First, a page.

Word before noun: a word used with a noun that specifies whether the noun is definite or indefinite.
a [stressed, ay unstressed, ə]
CORE MEANING: the indefinite article, used before a singular countable noun to refer to one person or thing not previously known or specified, in contrast with "the," referring to somebody or something known to the listener
I need a new car.
A. indicates type: used before a noun to indicate that somebody or something has some of the same qualities as the person or thing mentioned
He's a genius.
B. one:used instead of "one" with words of measurement
a teaspoonful of salt
C. per:in each or in every
twice a day
D. indicates somebody not known personally: used to indicate somebody not personally known, but known of
There's a Mr. O'Flynn here to see you.
E. any:used in negative structures to emphasize a complete absence of something
He doesn't have a hope!
[ Old English, shortening of ān (see one)]
F. a or an?
A is the form of the indefinite article used before words that are pronounced with an initial consonant sound (even if the spelling does not begin with a consonant): a banana; a hunk; a ewe. An is used before words that begin with a vowel sound (even if an unpronounced consonant comes first): an elephant; an heir. The same rule regarding sound rather than spelling applies to abbreviations: a CD but an LP. The practice of using an before words beginning with h and an unstressed syllable (for example, an hotel, an historic occasion) is falling out of use, and it is much more usual now to hear a hotel and a historic occasion, with the h sounded.
the [stressed/emphatic, ee unstressed; before a vowel, eeunstressed; before a consonant, ə]
CORE MEANING: an adjective, the definite article, used before a noun denoting somebody or something that has already been mentioned or identified, or something that is understood by both the speaker and hearer, as distinct from "a" or "an"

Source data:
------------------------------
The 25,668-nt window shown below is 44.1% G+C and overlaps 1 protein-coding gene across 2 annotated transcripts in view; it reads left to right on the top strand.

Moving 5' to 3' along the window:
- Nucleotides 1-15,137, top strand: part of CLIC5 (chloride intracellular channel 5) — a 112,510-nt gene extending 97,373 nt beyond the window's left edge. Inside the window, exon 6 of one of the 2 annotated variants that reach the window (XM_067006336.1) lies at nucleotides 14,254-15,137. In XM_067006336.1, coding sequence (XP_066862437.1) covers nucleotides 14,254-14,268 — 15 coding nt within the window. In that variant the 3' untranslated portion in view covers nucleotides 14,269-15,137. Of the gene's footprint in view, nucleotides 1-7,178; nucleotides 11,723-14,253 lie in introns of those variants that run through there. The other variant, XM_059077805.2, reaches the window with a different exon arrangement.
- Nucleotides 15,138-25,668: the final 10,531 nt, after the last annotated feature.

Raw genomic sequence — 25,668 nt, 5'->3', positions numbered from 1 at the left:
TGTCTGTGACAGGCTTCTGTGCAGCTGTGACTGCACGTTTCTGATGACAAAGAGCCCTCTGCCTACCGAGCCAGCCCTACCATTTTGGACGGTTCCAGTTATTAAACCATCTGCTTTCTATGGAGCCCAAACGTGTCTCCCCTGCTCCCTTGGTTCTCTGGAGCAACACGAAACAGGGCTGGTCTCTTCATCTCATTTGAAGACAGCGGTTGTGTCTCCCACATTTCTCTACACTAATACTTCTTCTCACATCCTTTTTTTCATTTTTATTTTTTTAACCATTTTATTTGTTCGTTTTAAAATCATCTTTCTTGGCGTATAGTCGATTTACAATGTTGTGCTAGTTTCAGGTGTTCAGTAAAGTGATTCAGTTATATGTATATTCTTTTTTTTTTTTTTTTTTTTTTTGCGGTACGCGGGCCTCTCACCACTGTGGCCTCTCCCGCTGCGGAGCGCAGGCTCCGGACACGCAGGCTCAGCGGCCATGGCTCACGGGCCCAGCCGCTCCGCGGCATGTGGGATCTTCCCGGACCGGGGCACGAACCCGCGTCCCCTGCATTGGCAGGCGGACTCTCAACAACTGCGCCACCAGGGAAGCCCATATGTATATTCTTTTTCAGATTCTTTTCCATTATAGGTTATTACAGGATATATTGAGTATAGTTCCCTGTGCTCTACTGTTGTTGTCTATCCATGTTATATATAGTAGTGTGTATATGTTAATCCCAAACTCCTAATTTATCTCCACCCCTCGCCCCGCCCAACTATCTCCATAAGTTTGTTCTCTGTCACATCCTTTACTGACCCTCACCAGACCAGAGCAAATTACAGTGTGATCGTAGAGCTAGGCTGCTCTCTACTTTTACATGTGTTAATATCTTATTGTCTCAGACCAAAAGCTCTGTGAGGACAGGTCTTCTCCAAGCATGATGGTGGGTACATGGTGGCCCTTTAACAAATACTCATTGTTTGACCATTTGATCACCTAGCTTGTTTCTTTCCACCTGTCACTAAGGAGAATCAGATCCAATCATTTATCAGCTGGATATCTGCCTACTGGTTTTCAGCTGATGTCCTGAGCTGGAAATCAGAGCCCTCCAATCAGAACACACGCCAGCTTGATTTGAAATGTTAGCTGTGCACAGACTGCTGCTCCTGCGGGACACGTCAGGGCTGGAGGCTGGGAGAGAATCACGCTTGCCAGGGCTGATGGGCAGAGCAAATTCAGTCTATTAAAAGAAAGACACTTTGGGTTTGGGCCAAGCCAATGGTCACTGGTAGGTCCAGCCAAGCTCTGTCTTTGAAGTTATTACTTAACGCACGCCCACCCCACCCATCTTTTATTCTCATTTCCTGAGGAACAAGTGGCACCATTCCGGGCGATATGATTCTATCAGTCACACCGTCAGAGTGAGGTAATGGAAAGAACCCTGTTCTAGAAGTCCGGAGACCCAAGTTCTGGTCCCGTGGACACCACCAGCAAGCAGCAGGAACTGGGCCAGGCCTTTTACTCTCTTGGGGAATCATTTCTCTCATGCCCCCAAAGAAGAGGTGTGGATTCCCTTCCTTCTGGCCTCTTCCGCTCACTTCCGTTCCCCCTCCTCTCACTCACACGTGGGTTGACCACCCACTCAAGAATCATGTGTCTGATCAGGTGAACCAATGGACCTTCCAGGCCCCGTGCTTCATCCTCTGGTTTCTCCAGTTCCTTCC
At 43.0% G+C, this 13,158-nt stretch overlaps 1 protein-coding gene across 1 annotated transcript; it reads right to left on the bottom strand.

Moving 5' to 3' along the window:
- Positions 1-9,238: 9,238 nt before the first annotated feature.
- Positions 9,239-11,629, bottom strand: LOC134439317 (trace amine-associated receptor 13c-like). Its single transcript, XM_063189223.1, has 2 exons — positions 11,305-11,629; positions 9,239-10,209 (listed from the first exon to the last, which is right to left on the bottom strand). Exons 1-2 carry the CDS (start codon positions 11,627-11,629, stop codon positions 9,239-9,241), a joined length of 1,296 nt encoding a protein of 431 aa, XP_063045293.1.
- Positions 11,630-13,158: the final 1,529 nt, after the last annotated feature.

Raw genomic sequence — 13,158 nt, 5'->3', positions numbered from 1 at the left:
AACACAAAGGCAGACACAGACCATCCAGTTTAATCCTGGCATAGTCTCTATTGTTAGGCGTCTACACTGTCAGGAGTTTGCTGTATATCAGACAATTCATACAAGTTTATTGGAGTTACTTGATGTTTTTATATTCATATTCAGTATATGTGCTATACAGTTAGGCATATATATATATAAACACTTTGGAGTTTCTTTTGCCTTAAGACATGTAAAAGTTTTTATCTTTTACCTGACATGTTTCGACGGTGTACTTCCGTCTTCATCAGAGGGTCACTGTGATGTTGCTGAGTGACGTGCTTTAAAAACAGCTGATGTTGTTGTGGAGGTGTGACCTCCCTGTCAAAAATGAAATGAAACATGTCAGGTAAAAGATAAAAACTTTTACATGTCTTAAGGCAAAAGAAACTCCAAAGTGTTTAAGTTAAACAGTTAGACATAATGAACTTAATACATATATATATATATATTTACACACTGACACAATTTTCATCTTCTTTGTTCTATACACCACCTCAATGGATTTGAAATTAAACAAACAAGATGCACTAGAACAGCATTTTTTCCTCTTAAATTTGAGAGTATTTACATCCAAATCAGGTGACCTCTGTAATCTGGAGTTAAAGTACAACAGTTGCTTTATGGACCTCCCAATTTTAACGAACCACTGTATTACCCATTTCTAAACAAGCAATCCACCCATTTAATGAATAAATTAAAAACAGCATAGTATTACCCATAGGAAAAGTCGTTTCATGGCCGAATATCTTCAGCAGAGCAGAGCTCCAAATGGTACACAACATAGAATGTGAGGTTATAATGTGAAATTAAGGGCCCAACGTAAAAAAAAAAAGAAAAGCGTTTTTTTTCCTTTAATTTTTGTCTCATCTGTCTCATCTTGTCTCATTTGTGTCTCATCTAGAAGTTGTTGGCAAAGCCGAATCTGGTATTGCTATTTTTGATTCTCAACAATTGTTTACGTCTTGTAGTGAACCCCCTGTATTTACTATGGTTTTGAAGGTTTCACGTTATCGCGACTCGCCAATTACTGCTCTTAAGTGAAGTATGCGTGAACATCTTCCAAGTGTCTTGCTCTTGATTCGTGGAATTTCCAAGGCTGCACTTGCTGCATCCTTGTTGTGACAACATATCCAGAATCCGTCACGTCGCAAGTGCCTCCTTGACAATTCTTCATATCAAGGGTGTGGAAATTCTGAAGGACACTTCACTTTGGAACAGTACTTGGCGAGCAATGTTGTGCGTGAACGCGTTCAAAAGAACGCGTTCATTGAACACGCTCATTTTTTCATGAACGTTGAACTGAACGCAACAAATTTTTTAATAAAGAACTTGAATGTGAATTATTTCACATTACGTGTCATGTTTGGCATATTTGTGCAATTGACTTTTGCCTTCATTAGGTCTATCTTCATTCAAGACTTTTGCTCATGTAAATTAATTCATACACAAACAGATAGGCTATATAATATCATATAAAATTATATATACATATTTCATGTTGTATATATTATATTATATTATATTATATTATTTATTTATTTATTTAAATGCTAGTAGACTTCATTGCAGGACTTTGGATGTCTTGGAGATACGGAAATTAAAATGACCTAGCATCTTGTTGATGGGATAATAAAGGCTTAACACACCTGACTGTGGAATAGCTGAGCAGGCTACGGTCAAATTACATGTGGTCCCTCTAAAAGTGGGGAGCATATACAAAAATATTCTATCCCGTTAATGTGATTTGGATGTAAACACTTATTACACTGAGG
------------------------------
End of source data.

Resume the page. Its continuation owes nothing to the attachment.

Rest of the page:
The movie ended with the hero riding off into the desert.
The food was excellent but the service was poor.
Indicating one as distinct from another: used to refer to one in particular of a number of things or people, identified as distinct from all others by the use of a modifier.
§ Put them in the small bag.
§ the door on the left
§ the girl who answered the phone
§ the right to vote
§ the points made earlier
B. Indicating Generic Class: used to refer to a person or thing considered generically or universally
§ Exercise is good for the heart.
§ She played the violin.
§ The dog is a loyal pet.
C. Indicating Shared Experience: used to refer to objects and concepts associated with the shared experience of a culture, society, or community.
§ go to the hospital
§ thinking about the future
§ lying in the sun
D. All People Of Particular Type: used before adjectives to refer generically to people of a particular type or class.
§ new measures to help the unemployed
§ They say the good always die young.
E. Titles And Names: used before titles and some names such as place names
§ the king of Spain
§ the Times newspaper
§ the president of the United States
F. Qualifying Names And Titles: used in names and titles before adjectives and nouns that distinguish somebody from others of the same name or title.
§ Ivan the Terrible
§ Henry the Fifth
G. Indicating Parts Of Body: used instead of a possessive such as "my" or "your" to refer to a part of somebody's body.
§ patted him on the head
§ took her by the hand
H. Indicating Most Famous Or Important: the best, only, or most outstanding.
§ It's the place to be.
I. Expressing Rates And Ratios: used to indicate how many units apply to each or every thing measured.
§ Available at $60 the ton
J. Indicating Family Relationship: used instead of a possessive such as "your" or "my" to refer to somebody having a particular family relationship (informal).
§ Give my regards to the family.
§ How's the wife?
K. Period Of Time: used to refer to a period of time, especially a decade or an era.
· Living in the sixties
L. Adverb, Adjective
to that extent: used adverbially to emphasize that somebody or something is true to a particular extent (used before comparatives).
§ She looks the better for her holiday.
§ The worse for wear
by how much or by that much: used adverbially to indicate how one amount or quality changes in relation to another (used before each of two comparative adjectives or adverbs).
· The cheaper the better
· The more you exercise, the fitter you'll feel.
|SUBJECTS||I.LV. TOBE||PREDIC. NOMINATIVE|
|SUBJECTS||I.LV. TO BE||PREDIC. ADVERBIAL|
|The||is||on the talbe|
|SUBJECTS||I.LV. TO BE||PREDIC. ADJECTIVE|
|4. FOUR||Discribing habitual actions|
|5. FIVE||Discribing a present action|
|SUBJECTS||TRANS. VERB||Direct object|
|6. SIX||Discribing emotions|
|SUBJECTS||INT. LINKING VERB||PREDIC. ADJECTIVE|
|7. SEVEN||Discribing personal interactions|
|SUBJECTS||TRANS. VERB||IND. OBJECT||DIRECT OBJECT|
|8. EIGHT||INT. LINK VERB||PREDIC. NOMINATIVE|
|SUBJECTS||I.LV. TO BE||PREDIC. NOMINATIVE|
|9. NINE||Expresing concepts|
|SUBJECTS||TRANS. VERB||DIR. OBJ.||OBJEC. COMPL.|
|She||considers||him||a good friend|
|10. TEN||Discribing events|
|SUBJECTS||TRANS. VERB||DIR. OBJ.||OBJEC. COMPL.|
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